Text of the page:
And being as you’ve gone to rest and there is life within me yet it only seems my duty, though I’m sure you’d disagree to see beyond myself and seize these opportunities just to stand there in the shadow of the way we used to be you and me you and me
–Justin Farren, Another Bluebird Day ℗ 2013 Justin Farren
Sometime between the winter of 1976-77 when we moved into our house in Escanaba, Michigan, and 1981 when we moved out of it, my mom, the queen of interior decorating, decided to redo my little brother’s room. Check this wallpaper! It had coordinating curtains and bedding as well.
Anyway, she must have bought extra sheets in the pattern you see between the edge of the comforter and the wall. (That wall…uff da. Did I mention it was the ‘70s?) Or perhaps once we left that house and got new bedrooms elsewhere, she just used the original sheets, but at some point my mother made a quilt out of the sheet fabric, with little blue yarn ties to hold it all together. That quilt went with me when I moved into Neihardt Hall and kept me warm through Nebraska winter in UNL’s oldest, draftiest dorm. And I kept it thereafter, bringing it with me as I moved into college apartments, and our first married apartment, and cross-country from Nebraska to Minnesota and again from Minnesota to Arizona. It was soft and just the perfect weight for a throw and I used it all winter long.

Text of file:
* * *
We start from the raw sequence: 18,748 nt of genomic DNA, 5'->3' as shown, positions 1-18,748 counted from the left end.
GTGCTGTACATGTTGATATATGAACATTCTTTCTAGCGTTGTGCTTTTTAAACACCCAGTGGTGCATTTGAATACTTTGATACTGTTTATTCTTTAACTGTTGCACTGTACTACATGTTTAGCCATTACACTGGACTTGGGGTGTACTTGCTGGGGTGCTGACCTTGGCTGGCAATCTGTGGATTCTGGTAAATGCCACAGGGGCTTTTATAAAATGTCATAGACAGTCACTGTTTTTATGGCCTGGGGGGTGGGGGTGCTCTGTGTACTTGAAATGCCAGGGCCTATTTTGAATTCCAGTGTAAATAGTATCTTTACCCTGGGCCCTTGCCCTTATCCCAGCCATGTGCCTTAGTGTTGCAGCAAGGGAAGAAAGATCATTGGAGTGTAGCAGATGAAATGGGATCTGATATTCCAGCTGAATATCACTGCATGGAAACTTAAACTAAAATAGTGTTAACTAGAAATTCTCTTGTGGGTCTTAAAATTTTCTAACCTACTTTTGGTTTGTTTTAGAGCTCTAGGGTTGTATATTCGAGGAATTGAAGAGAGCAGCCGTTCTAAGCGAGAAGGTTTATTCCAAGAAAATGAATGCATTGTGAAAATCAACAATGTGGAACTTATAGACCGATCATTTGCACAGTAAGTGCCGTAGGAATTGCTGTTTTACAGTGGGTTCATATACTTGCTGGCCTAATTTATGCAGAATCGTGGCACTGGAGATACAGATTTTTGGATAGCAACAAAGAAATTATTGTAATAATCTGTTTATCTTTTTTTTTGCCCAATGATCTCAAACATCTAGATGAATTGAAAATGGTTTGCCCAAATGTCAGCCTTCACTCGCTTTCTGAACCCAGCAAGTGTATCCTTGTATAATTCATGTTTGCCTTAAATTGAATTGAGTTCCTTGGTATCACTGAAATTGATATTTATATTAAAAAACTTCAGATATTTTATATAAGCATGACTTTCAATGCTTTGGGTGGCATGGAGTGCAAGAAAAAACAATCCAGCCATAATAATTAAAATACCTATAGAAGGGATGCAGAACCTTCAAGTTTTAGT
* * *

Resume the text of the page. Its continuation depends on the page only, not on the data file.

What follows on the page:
It must’ve been washed a thousand times over the years (in no small part because my dogs also loved it), and the seams would open a bit, or it would get a weak spot and rip, and I’d sew it up by hand. But one day I noticed that the seam had opened like a foot and a half after a wash, and I went to mend it again, but a flash of yellow hanging out of the opening caught my eye, so I looked inside the quilt.
What was left was mostly disintegrated inside, but still identifiable, and I was shocked at what I found: It was MY BLANKIE! I had this yellow floral quilt as a kid, and while I didn’t drag it everywhere like a woobie, it WAS my favorite blanket. I realized in that moment I hadn’t been aware of when it had gone missing, or what had happened to it. But as it turned out, I’d had it all along, in my favorite homemade quilt my mom made. When I mentioned it to her, she didn’t even remember it was in there.
But the sad truth was that after more than 30 years, that quilt was done. It had been loved to death (twice!), and there was hardly anything left inside the cover to make it worth mending again, so I said a bittersweet goodbye to it at the trashcan.
And in 1994, someone gave us a pretty blue patchwork quilt as a wedding gift, and we used it for many years…along with the dogs, who regularly got it muddy, or peed on it when they were puppies, or puked on it. As dogs do. So it, too, saw the inside of the washing machine a lot, and it held up pretty well, except for one particular color of fabric, which inexplicably wore out much faster than any other. Everywhere that fabric appeared in the quilt, it was worn through or ripped, and for awhile I worked at darning those spots. But it became clear that I’d be at it for the next two years, and it was just too much work, with no guarantee that some other color wouldn’t start failing at any moment. And I decided it was done, which was a bummer, because I loved this one, too. It was the perfect early fall weight for the desert.